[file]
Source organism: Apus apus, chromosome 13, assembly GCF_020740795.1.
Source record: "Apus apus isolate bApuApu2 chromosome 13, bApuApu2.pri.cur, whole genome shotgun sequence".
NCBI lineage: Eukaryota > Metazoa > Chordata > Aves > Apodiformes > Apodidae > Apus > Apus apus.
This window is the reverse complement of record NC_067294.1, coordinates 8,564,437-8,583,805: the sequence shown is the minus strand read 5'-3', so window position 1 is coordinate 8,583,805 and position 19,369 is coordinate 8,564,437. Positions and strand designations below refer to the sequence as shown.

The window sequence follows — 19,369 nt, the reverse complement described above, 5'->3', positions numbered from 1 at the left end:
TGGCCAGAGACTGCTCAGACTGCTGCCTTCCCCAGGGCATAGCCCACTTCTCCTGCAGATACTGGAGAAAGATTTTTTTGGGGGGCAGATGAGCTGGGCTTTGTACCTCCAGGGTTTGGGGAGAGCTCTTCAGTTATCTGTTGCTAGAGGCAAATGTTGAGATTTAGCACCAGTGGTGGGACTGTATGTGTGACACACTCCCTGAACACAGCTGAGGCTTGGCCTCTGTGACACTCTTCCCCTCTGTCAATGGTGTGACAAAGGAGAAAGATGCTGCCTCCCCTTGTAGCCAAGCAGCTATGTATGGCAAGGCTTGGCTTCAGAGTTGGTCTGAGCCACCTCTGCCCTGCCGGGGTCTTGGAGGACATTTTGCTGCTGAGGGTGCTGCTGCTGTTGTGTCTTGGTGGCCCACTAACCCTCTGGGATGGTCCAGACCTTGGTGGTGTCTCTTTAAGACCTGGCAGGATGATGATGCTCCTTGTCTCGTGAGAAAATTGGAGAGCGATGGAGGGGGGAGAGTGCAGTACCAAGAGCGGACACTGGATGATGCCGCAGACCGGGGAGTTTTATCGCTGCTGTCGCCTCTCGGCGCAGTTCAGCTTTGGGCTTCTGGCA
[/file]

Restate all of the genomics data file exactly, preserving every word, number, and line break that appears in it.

Source organism: Apus apus, chromosome 13, assembly GCF_020740795.1.
Source record: "Apus apus isolate bApuApu2 chromosome 13, bApuApu2.pri.cur, whole genome shotgun sequence".
NCBI lineage: Eukaryota > Metazoa > Chordata > Aves > Apodiformes > Apodidae > Apus > Apus apus.
This window is the reverse complement of record NC_067294.1, coordinates 8,564,437-8,583,805: the sequence shown is the minus strand read 5'-3', so window position 1 is coordinate 8,583,805 and position 19,369 is coordinate 8,564,437. Positions and strand designations below refer to the sequence as shown.

The window sequence follows — 19,369 nt, the reverse complement described above, 5'->3', positions numbered from 1 at the left end:
TGGCCAGAGACTGCTCAGACTGCTGCCTTCCCCAGGGCATAGCCCACTTCTCCTGCAGATACTGGAGAAAGATTTTTTTGGGGGGCAGATGAGCTGGGCTTTGTACCTCCAGGGTTTGGGGAGAGCTCTTCAGTTATCTGTTGCTAGAGGCAAATGTTGAGATTTAGCACCAGTGGTGGGACTGTATGTGTGACACACTCCCTGAACACAGCTGAGGCTTGGCCTCTGTGACACTCTTCCCCTCTGTCAATGGTGTGACAAAGGAGAAAGATGCTGCCTCCCCTTGTAGCCAAGCAGCTATGTATGGCAAGGCTTGGCTTCAGAGTTGGTCTGAGCCACCTCTGCCCTGCCGGGGTCTTGGAGGACATTTTGCTGCTGAGGGTGCTGCTGCTGTTGTGTCTTGGTGGCCCACTAACCCTCTGGGATGGTCCAGACCTTGGTGGTGTCTCTTTAAGACCTGGCAGGATGATGATGCTCCTTGTCTCGTGAGAAAATTGGAGAGCGATGGAGGGGGGAGAGTGCAGTACCAAGAGCGGACACTGGATGATGCCGCAGACCGGGGAGTTTTATCGCTGCTGTCGCCTCTCGGCGCAGTTCAGCTTTGGGCTTCTGGCA